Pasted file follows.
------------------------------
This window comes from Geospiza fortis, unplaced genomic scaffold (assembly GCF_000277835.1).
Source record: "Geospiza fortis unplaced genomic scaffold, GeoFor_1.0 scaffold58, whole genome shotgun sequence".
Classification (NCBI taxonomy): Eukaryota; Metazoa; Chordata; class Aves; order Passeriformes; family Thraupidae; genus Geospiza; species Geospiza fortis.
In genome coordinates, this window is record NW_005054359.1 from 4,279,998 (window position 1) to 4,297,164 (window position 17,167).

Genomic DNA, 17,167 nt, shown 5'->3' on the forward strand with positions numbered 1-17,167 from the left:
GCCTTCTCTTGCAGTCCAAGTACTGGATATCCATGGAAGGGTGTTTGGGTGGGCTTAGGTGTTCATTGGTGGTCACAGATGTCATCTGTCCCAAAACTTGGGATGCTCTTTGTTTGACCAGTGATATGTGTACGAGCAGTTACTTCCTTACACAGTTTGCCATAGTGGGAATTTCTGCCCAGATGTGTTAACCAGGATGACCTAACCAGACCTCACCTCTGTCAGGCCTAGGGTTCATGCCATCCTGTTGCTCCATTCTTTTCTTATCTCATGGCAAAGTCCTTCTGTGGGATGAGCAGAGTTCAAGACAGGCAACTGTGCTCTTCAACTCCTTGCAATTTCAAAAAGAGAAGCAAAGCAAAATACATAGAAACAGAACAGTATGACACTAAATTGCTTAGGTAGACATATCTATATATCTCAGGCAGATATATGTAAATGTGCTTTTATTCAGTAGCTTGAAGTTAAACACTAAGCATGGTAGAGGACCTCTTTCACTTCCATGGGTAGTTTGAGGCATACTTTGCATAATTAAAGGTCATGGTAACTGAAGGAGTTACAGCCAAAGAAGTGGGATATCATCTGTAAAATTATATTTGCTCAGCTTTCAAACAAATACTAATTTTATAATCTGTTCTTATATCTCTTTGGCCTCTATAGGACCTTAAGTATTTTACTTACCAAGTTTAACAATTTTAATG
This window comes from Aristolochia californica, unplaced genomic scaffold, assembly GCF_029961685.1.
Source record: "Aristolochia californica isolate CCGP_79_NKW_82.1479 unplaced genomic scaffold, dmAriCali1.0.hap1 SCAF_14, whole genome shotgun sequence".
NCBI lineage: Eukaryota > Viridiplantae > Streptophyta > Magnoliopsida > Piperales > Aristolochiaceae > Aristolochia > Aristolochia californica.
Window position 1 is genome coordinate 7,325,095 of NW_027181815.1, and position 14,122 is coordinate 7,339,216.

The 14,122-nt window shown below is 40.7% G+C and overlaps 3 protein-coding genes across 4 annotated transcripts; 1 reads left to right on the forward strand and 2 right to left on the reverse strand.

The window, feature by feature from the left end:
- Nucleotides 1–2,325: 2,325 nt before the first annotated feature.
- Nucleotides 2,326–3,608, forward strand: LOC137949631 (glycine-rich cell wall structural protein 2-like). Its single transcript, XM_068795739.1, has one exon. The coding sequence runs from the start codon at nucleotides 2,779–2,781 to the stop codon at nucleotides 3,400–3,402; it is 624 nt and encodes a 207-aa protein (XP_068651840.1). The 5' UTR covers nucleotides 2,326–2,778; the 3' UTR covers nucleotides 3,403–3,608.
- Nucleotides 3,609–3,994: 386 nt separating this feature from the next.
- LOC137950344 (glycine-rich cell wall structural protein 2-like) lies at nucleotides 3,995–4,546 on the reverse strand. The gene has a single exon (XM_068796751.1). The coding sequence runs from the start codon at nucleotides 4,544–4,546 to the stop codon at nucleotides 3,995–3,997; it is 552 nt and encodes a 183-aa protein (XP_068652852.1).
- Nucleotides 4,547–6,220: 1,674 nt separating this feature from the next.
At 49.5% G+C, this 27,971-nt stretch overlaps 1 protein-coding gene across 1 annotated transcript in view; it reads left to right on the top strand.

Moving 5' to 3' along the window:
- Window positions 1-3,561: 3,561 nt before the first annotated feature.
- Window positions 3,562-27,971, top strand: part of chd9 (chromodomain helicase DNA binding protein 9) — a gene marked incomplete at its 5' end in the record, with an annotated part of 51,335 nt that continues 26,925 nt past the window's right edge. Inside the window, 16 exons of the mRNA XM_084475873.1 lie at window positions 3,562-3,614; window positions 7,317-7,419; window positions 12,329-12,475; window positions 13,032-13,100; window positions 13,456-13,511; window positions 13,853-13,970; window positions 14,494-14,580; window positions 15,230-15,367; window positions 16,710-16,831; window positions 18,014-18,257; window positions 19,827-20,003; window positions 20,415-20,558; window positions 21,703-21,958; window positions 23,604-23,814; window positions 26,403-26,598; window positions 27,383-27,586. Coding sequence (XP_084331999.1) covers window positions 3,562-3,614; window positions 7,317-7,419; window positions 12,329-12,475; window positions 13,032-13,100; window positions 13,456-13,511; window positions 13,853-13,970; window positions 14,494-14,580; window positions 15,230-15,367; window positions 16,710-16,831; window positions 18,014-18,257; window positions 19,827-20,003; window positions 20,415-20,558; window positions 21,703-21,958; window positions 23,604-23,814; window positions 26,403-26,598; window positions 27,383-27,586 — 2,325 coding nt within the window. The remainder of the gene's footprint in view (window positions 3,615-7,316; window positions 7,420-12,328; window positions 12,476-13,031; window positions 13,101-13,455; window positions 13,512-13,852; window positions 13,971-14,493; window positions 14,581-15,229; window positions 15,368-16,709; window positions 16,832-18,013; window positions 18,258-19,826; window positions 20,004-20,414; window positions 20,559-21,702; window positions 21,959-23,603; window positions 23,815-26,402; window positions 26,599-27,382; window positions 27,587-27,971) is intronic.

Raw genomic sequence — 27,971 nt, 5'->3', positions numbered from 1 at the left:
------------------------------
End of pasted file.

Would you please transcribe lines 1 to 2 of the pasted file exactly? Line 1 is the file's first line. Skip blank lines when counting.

This window comes from Geospiza fortis, unplaced genomic scaffold (assembly GCF_000277835.1).
Source record: "Geospiza fortis unplaced genomic scaffold, GeoFor_1.0 scaffold58, whole genome shotgun sequence".